When surface decontamination was performed daily (Table 2 scenario A) and surface wiping was performed after each surface touch by HCWs (Table 2 scenario D), we found wiping was more effective. When surface decontamination was performed once every eight hours (Table 2 scenario C), the uncolonized patient had similar levels of MRSA exposure, despite the fact that surface-decontamination cleaned less than half the surface area that surface wiping could clean. We found that the surface decontamination performed better than surface wiping, when the two interventions were adjusted to clean the same total daily surface area (Table 2 scenarios C and E). However, this was an artifact that the HCW did not clean the specific area that they contaminated. To address this, incorporating spatial heterogeneity in the modeling of the surfaces is required.
Our model for MRSA exposure assessment highlights the dynamic interplay between MRSA colonized and uncolonized patients, HCWs, and environmental surfaces. Environmental cleaning has been under-appreciated; therefore, underutilized as an intervention option in the hospital setting. The analysis presented here highlights the importance of the indirect exposure route, which suggests the potential of environmental cleaning of surfaces as an integral component of MRSA infection control.
Specifically, our analysis suggests that environmental surfaces are key exposure sources that contaminate the hands. A randomized crossover study on the impact of enhanced cleaning in intensive care units (ICUs) supports our findings that enhanced cleaning of high-contact surfaces not only significantly reduced the number of MRSA isolates in the environment but also on the hands of the staff . These conclusions remained, even when HCWs touched patients as often as they touched surfaces, largely due to the higher die-off rates on hands and skin compared to surfaces. In reality, HCWs touch room surfaces more frequently than they touch patients , indicating that we might be underestimating the importance of indirect exposure through environmental surfaces.
HCWs are frequently viewed as vectors of transmission, also assumed in our model [17, 19]. A study of an isolation ward for six epidemic MRSA (EMRSA) patients provides strong evidence that the transient and short-term carriage in HCWs is not uncommon and probably results in the transfer of EMRSA between patients . However, HCWs may also be the source of transmission . A six-year surveillance of an operating room technician, who was colonized with S. aureus, demonstrated transmission from this technician to patients in a number of situations . Since our model only considered the HCWs as mechanical vectors, we probably underestimated the exposure to the uncolonized patient.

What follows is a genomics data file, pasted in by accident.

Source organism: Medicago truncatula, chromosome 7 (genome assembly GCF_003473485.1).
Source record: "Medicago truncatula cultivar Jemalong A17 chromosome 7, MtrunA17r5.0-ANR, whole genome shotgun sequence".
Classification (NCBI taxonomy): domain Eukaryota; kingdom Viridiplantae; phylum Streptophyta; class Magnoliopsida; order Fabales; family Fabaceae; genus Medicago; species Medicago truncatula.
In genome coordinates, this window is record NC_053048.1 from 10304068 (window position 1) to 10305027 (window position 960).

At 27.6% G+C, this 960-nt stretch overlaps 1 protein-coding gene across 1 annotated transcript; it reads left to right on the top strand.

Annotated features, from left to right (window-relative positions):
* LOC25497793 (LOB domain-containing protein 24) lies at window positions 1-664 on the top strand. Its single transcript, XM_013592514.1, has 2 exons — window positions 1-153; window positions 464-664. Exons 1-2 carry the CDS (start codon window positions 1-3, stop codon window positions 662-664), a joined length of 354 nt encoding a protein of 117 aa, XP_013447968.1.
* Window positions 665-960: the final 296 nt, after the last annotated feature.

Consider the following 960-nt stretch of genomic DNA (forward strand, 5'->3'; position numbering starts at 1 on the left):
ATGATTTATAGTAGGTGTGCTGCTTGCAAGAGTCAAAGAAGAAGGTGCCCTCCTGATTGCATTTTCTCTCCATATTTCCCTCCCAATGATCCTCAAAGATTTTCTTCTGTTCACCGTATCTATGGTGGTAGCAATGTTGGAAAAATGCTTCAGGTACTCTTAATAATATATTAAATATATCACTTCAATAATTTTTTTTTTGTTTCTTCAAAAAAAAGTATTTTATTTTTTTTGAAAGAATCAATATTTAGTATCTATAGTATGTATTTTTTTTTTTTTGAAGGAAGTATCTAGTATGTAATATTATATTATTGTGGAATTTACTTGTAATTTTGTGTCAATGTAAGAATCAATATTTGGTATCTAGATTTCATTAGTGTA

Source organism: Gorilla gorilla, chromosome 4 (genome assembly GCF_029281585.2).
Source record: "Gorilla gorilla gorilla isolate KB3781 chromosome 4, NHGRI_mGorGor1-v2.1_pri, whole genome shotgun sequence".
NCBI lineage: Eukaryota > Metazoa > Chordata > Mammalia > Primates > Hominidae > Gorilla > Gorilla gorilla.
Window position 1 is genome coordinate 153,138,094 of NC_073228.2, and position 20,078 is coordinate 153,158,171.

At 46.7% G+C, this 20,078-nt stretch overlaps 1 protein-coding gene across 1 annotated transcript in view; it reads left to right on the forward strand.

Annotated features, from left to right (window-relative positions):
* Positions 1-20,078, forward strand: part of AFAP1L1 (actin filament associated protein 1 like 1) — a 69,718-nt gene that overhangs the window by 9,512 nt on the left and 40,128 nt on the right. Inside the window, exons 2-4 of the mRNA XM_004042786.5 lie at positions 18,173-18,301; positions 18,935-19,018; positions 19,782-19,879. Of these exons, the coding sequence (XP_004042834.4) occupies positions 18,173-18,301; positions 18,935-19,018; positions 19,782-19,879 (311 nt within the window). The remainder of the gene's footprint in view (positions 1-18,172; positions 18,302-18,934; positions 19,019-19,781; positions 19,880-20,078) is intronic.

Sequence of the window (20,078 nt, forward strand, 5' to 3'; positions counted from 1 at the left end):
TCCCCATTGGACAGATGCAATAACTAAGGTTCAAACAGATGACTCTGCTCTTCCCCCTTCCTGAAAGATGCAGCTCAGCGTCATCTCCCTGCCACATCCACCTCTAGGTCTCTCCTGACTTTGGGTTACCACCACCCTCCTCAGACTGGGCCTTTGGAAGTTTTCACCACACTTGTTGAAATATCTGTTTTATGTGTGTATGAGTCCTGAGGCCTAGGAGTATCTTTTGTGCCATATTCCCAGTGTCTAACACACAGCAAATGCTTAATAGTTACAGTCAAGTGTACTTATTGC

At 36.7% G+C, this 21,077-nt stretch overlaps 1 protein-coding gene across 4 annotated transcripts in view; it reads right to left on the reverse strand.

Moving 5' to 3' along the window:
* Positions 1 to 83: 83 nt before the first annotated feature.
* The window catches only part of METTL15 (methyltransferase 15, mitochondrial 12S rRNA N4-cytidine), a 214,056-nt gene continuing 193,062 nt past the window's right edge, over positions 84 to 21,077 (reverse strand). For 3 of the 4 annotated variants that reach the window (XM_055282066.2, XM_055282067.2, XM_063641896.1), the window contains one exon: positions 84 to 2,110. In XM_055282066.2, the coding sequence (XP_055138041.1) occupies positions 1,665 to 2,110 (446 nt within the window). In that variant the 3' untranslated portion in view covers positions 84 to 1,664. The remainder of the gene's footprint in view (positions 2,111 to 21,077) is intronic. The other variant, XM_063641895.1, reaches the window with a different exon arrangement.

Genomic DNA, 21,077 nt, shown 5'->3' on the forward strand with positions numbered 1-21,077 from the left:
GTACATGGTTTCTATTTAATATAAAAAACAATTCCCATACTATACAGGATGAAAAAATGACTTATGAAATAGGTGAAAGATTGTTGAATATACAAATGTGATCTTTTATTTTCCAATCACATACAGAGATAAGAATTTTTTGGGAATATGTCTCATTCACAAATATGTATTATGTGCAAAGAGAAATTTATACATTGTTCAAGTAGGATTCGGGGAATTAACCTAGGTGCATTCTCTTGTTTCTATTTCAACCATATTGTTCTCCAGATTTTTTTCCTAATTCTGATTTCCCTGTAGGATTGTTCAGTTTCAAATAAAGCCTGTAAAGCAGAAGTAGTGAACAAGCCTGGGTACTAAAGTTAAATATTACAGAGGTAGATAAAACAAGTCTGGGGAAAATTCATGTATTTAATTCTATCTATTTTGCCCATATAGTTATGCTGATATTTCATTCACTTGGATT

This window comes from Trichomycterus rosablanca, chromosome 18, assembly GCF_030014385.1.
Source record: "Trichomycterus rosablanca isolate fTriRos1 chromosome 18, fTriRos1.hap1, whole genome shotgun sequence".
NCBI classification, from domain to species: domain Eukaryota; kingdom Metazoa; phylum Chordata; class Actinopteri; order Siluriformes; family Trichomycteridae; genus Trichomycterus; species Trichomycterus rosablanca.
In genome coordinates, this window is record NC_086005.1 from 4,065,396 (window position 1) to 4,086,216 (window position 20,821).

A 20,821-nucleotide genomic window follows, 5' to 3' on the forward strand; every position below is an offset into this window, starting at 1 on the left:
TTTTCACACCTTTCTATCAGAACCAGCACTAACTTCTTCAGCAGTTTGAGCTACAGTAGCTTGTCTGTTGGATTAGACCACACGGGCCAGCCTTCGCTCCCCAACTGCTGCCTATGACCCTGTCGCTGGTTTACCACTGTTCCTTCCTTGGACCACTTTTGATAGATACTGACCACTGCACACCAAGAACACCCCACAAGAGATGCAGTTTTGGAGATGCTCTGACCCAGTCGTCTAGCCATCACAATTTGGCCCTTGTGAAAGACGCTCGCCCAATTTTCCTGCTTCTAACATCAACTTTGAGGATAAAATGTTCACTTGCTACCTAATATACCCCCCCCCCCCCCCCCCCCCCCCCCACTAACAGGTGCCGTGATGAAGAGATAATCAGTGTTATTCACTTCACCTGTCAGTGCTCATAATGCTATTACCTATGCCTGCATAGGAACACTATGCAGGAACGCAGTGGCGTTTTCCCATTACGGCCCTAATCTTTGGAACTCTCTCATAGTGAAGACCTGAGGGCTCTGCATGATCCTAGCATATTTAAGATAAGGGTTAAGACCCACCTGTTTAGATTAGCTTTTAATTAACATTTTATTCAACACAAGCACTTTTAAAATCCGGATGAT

Given the role of HCW’s hands in spreading contamination, hand hygiene is potentially a strong effect modifier of cleaning. This is clearly true if hand hygiene is done perfectly, i.e., if contamination never gets on the hand, surface cleaning is irrelevant. In reality, however, hand hygiene is never perfectly implemented. Real-world impediments include the following: (1) imperfect compliance with hand hygiene procedures , (2) cross-contamination of HCW hands when HCWs touch their own contaminated clothing [16, 18], and (3) recontamination due to the touching of contaminated surfaces . Because of these complications, we chose not to include hand hygiene in this analysis as it would have required a more sophisticated model, which would incorporate spatial heterogeneity of the skin, i.e., differentiating between the hand and other parts of the body. Although beyond the scope of this manuscript, describing the joint effects of hand hygiene (considering compliance and recontamination) and surface cleaning would provide valuable information for developing realistic intervention strategies.
Because of these limitations, implementing a hand hygiene intervention in conjunction with other interventions is necessary to decrease MRSA transfer and exposure to the uncolonized patients. Surface decontamination cleans thoroughly entire surfaces, when implemented, but it cannot feasibly do so very often. Surface wiping is less thorough, only cleans very small segments of surfaces, but does so quite often. Despite the lack of thoroughness, we found that surface wiping was more effective than daily surface decontamination as the former cleaned more surface area per day. Furthermore, our assumption that surfaces were homogeneous underestimated the importance of wiping, where wiping generally cleaned areas that had been touched rather than cleaning the surface proportionally, in an untargeted manner.
While new technology that provides high levels of disinfection (e.g., hydrogen peroxide vapor) has been shown to effectively eliminate bacteria from the environment [37, 38], our analysis showed diminishing returns with increasing cleaning efficacy due to recontamination. Consistent with our finding, a prior study demonstrated that after eliminating MRSA from the environment by applying hydrogen peroxide vapor, recontamination occurred 24 hours after colonized patients were readmitted into the intensive care unit . Further simulations suggested that by increasing the frequency of cleaning, additional reductions in the exposure to the uncolonized patient were achievable; i.e., increasing cleaning frequency was more important than increasing cleaning efficacy.